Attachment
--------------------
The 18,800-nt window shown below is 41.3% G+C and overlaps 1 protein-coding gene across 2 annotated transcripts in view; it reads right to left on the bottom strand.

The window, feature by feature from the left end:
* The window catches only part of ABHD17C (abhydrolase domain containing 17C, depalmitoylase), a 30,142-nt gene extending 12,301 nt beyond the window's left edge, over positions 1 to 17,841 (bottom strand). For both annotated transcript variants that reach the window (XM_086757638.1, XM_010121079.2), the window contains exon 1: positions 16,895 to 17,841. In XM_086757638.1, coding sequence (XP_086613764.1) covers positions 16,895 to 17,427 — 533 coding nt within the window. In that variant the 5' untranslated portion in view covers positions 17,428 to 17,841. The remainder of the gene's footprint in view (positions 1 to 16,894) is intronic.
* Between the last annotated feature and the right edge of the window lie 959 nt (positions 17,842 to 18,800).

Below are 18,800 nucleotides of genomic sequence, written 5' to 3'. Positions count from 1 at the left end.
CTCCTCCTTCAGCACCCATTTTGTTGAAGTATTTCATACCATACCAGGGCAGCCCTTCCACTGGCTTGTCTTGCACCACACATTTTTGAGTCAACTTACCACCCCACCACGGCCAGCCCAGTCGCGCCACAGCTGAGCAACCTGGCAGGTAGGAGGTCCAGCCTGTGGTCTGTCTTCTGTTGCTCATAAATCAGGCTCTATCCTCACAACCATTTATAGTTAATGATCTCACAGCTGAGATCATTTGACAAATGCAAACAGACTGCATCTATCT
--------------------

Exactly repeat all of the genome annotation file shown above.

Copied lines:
The 18,800-nt window shown below is 41.3% G+C and overlaps 1 protein-coding gene across 2 annotated transcripts in view; it reads right to left on the bottom strand.

The window, feature by feature from the left end:
* The window catches only part of ABHD17C (abhydrolase domain containing 17C, depalmitoylase), a 30,142-nt gene extending 12,301 nt beyond the window's left edge, over positions 1 to 17,841 (bottom strand). For both annotated transcript variants that reach the window (XM_086757638.1, XM_010121079.2), the window contains exon 1: positions 16,895 to 17,841. In XM_086757638.1, coding sequence (XP_086613764.1) covers positions 16,895 to 17,427 — 533 coding nt within the window. In that variant the 5' untranslated portion in view covers positions 17,428 to 17,841. The remainder of the gene's footprint in view (positions 1 to 16,894) is intronic.
* Between the last annotated feature and the right edge of the window lie 959 nt (positions 17,842 to 18,800).

Below are 18,800 nucleotides of genomic sequence, written 5' to 3'. Positions count from 1 at the left end.
CTCCTCCTTCAGCACCCATTTTGTTGAAGTATTTCATACCATACCAGGGCAGCCCTTCCACTGGCTTGTCTTGCACCACACATTTTTGAGTCAACTTACCACCCCACCACGGCCAGCCCAGTCGCGCCACAGCTGAGCAACCTGGCAGGTAGGAGGTCCAGCCTGTGGTCTGTCTTCTGTTGCTCATAAATCAGGCTCTATCCTCACAACCATTTATAGTTAATGATCTCACAGCTGAGATCATTTGACAAATGCAAACAGACTGCATCTATCT